Friday, July 09, 2010

Why do we see? And how?

I'm not a mechanical sort of person by nature.  I don't really care how things work, or why, as long as they do work when I turn the key, step on the gas, or whatever.  But when it comes to the human body, I'm constantly fascinated.  The more I learn about sensory processing through Jennica's challenges, the more fascinated I become. 

Our recent vacation through wide open countryside with panoramic views really brought home my fascination with eyesight.  I do our eyes WORK???

Jennica is very, very good at picture-find games.  You know the ones....I Spy books, Where's Waldo?, that sort of thing.  She sees detail very, very well and can pick specific objects out of a larger array of pictures that are similar in shape, size, color, you-name-it.  But she also has an overwhelming visual processing issue with "busy" fields of sight.  Primarily, if lots of things are moving all at the same time, especially if there is a lot of accompanying noise, she retreats!  (Think school assemblies, PE class, and soccer!!) 

Tiersten, on the other hand, is very naturally athletic and is not disturbed in the least with dribbling a soccer ball through a running herd of players.  (Jen can dribble just as well in a one-on-one environment across the yard.  But if other kids are moving and running?  Forget it!)  But Tiersten can't see a group of deer on a distant hillside to save her life!  She couldn't spot the outline of the Jolly Green Giant laid out across a hillside in Dayton!  (Neither could I at Age 5!  Still a sore subject!!!)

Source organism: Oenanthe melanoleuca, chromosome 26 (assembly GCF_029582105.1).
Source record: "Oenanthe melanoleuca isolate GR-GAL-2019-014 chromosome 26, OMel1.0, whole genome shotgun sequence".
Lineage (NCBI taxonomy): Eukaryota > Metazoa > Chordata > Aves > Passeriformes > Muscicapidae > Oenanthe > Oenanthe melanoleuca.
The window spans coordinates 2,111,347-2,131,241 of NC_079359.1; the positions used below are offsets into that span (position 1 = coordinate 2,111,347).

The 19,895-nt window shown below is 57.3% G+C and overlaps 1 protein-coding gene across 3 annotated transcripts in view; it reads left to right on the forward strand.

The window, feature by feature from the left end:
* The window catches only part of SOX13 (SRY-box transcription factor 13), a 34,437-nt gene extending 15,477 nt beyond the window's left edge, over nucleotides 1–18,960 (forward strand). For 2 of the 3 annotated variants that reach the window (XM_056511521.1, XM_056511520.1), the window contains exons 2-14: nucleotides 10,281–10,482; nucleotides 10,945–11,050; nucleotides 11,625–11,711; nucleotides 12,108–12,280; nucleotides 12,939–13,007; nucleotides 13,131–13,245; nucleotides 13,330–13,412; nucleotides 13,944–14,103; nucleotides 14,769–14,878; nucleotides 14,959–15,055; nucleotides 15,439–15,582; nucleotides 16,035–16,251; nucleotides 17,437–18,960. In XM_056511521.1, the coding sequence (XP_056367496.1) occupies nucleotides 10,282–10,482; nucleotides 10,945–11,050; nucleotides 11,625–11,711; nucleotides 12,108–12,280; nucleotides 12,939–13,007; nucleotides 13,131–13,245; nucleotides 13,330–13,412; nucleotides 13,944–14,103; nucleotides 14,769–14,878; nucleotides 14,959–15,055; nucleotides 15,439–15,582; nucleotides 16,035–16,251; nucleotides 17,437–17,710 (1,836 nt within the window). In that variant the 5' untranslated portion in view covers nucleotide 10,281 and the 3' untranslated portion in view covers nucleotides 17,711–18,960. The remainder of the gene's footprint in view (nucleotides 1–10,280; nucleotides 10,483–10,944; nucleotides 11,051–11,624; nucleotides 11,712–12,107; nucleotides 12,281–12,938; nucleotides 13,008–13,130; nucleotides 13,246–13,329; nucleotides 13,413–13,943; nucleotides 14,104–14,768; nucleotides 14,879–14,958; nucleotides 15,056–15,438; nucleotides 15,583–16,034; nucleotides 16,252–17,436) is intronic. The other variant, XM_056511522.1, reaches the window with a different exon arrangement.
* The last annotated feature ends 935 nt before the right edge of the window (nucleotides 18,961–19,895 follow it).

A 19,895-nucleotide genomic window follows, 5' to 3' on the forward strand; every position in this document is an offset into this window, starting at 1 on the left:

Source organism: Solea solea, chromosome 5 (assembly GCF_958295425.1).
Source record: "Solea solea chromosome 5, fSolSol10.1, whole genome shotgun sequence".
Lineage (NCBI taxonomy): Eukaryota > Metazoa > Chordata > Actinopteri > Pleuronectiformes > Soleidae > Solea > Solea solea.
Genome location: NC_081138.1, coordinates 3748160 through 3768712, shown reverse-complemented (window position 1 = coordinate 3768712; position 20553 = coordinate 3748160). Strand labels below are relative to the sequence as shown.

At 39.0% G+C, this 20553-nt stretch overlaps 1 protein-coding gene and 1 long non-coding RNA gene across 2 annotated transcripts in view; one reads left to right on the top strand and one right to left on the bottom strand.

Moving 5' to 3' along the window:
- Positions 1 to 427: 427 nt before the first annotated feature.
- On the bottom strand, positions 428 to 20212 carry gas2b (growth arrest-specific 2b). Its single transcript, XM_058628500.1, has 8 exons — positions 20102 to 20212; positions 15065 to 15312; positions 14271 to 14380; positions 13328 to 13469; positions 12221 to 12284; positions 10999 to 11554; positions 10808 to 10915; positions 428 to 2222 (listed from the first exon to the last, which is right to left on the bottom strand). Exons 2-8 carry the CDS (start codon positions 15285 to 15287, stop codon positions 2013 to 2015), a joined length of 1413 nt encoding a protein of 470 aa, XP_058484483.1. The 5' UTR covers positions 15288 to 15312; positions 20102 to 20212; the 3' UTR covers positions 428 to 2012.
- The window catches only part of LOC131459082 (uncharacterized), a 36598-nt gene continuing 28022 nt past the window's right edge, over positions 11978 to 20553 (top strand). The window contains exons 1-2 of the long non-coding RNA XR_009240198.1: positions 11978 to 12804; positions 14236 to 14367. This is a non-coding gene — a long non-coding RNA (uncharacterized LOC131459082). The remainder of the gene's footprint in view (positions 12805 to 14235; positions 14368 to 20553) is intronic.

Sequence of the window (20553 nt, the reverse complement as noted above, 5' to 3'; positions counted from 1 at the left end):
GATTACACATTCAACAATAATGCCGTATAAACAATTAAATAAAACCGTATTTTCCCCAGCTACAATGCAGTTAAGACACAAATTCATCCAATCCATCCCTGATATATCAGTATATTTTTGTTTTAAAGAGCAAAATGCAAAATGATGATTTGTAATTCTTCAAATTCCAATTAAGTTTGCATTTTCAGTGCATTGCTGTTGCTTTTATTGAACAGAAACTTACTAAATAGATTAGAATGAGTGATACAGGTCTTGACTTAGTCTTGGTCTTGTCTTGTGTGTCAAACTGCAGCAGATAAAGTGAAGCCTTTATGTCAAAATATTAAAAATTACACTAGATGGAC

So..........sometimes I stop and ask Jen's Sensory Processing really a disorder?  Or just an individual difference in personal strengths, weaknesses, and talents? 

In my humble opinion, I think over time it will become just a difference.  I see her making huge strides to adapting the way she processes to function in the neuro-typical world.   As long as her sensory processing restricts her from being able to participate fully in "typical" environments, her SPD is a disorder.  But I also think its good for her to be able to count the deer aloud in the car, while Tiersten is still struggling to even find them on the hillside.  :)  Its fun to watch her be victorious! 

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